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Radiation Exposure and Thyroid Disease in Kazakhstan

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ClinicalTrials.gov Identifier: NCT00480428
Recruitment Status : Completed
First Posted : May 31, 2007
Last Update Posted : September 20, 2018
Sponsor:
Information provided by (Responsible Party):
National Institutes of Health Clinical Center (CC) ( National Cancer Institute (NCI) )

May 30, 2007
May 31, 2007
September 20, 2018
May 17, 2007
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Thyroid nodules [ Time Frame: 1998 ]
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Complete list of historical versions of study NCT00480428 on ClinicalTrials.gov Archive Site
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Radiation Exposure and Thyroid Disease in Kazakhstan
Study to Improve Thyroid Doses From Fallout Exposure in Kazakhstan

Residents of certain villages in Kazakhstan were exposed during childhood to radioactive fallout from nuclear tests conducted at the Semipalatinsk Nuclear Test Site (SNTS) between 1949 and 1962.

Radiation doses to the thyroid from external and internal (i.e., ingested) radiation sources deposited as fallout are of interest because they may be jointly and differentially associated with increased risk of thyroid disease in this population.

Objectives:

To collect information about factors influencing radiation dose to the thyroid gland in children of two ethnic groups who were exposed to radioactive fallout from nuclear tests at the SNTS between 1949 and 1962. The two groups are Kazakhs (historically nomadic herders) and Europeans (typically descendants of Russian and German farmers).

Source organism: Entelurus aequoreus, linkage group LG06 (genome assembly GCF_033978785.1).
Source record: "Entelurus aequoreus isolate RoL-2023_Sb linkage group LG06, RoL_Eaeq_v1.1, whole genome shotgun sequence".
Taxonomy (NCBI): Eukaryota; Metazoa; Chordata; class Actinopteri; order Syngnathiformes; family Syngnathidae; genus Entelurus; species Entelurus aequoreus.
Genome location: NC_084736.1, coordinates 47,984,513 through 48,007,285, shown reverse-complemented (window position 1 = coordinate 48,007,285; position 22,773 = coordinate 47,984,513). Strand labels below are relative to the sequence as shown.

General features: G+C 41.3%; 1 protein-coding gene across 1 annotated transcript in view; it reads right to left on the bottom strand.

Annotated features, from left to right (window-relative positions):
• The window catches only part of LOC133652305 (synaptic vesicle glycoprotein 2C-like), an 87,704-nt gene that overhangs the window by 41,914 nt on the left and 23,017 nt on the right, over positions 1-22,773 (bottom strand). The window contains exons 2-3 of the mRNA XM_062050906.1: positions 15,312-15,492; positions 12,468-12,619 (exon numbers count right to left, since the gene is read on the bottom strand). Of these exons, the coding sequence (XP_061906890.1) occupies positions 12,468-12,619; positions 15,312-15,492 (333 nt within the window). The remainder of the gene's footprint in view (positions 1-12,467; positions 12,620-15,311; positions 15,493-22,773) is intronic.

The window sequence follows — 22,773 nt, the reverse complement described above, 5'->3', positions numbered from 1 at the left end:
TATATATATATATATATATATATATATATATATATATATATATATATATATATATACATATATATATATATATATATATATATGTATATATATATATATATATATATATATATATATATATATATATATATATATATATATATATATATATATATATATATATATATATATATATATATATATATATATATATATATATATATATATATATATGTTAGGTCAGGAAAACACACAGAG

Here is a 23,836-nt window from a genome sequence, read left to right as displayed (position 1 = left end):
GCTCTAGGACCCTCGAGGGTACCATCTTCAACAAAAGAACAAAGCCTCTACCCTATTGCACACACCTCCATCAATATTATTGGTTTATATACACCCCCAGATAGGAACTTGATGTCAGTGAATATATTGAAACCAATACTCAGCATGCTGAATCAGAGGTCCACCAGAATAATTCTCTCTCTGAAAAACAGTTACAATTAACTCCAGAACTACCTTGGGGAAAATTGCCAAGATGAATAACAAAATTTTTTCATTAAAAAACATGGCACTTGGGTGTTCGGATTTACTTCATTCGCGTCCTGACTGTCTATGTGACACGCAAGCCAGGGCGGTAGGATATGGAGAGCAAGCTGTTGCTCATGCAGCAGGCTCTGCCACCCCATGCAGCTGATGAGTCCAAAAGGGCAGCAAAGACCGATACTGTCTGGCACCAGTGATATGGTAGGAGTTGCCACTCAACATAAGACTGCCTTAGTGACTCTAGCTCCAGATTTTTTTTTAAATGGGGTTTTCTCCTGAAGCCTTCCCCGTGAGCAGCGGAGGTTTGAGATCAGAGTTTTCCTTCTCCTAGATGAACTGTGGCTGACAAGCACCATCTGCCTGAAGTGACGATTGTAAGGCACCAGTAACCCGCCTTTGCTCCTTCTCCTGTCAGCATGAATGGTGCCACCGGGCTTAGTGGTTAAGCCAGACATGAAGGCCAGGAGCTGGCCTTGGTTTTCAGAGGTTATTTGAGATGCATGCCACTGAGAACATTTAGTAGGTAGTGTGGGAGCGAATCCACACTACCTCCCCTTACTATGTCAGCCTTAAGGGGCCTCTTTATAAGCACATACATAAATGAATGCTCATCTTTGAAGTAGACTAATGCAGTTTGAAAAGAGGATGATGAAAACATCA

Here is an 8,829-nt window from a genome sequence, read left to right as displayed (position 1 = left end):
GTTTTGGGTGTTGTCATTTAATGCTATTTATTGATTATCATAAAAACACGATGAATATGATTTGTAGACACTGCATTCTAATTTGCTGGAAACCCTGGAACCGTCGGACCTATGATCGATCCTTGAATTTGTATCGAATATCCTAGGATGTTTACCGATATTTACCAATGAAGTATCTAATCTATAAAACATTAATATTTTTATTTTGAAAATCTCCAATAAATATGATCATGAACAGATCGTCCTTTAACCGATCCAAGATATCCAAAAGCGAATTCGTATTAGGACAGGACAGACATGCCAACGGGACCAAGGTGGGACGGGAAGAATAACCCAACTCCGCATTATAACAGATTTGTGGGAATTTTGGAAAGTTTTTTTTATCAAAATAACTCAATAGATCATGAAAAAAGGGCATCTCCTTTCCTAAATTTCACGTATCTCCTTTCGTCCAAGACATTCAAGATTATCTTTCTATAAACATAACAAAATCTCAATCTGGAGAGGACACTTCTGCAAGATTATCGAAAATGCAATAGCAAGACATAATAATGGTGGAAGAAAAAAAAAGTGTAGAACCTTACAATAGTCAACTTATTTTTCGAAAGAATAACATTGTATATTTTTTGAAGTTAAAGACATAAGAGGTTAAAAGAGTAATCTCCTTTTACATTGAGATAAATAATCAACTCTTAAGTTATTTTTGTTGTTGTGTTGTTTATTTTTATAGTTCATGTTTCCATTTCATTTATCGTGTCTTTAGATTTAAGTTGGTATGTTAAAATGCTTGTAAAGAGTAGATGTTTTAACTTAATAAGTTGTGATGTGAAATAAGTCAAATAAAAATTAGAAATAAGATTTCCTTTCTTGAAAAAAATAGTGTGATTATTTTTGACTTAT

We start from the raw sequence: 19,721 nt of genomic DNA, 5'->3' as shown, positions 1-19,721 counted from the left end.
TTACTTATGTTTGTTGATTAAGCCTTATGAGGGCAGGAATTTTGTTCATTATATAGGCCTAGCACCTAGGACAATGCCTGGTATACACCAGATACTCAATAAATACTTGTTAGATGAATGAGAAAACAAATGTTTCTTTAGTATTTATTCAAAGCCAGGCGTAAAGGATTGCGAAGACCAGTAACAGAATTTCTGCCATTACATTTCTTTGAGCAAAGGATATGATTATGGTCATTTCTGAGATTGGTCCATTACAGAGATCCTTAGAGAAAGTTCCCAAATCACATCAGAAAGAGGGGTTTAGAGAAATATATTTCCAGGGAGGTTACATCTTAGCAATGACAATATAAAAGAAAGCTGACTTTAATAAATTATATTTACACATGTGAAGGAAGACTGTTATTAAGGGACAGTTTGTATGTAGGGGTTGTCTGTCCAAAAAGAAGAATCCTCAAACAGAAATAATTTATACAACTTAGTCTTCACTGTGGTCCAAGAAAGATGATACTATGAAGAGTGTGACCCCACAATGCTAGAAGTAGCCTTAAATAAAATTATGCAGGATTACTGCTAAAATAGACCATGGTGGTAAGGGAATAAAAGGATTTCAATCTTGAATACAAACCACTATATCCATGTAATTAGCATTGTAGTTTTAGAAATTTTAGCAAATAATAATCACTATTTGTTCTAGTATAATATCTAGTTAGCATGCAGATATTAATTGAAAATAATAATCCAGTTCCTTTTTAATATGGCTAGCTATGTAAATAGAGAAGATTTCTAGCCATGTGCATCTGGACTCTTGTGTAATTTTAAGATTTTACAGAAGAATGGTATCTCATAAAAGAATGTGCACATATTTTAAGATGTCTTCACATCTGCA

Eligibility:

Women 70 years of age and older who had children or provided care to children during the 1950s.

Men age 70 and older who were engaged in farming and care of dairy animals at the time of the nuclear tests.

Design:

In focus group format, participants are interviewed to collect information on the following at the time of nuclear tests:

  • Dairy consumption;
  • Source, storage and availability of milk and milk products;
  • Time that children of different ages and ethnic groups spent indoors;
  • Building material of houses and schools;
  • Herding, grazing and supplemental feed of dairy animals.

The proposed work will improve our understanding of historical, fallout-related radiation doses received by residents of villages in Kazakhstan immediately downwind from the Semipalatinsk Nuclear Test Site (SNTS), where multiple nuclear test explosions were carried out between 1949 and 1962. In collaboration with scientists at the Institute for Biophysics in Moscow, NCI has developed a combined bi-national dose reconstruction methodology based on lessons learned from studying radioactive fallout from tests at the SNTS in Kazakhstan, the Nevada Test Site in the United States, and other test sites. Gamma rays from radionuclides such as cesium 137 in fallout are highly penetrating and can affect all organs even when the radioactive source is outside the body, whereas less-penetrating beta particles from iodine 131, also plentiful in fallout, mainly affect the thyroid gland when ingested in milk from dairy animals grazing on contaminated pasture. We are particularly interested in both kinds of radiation doses to children, because their thyroid glands are small and very active, tend to concentrate ingested iodine, and are highly sensitive to radiation carcinogenesis. The conditions of fallout exposure in Kazakhstan are directly relevant to those following a hypothetical nuclear accident or radiation terrorism incident involving high levels of local fallout.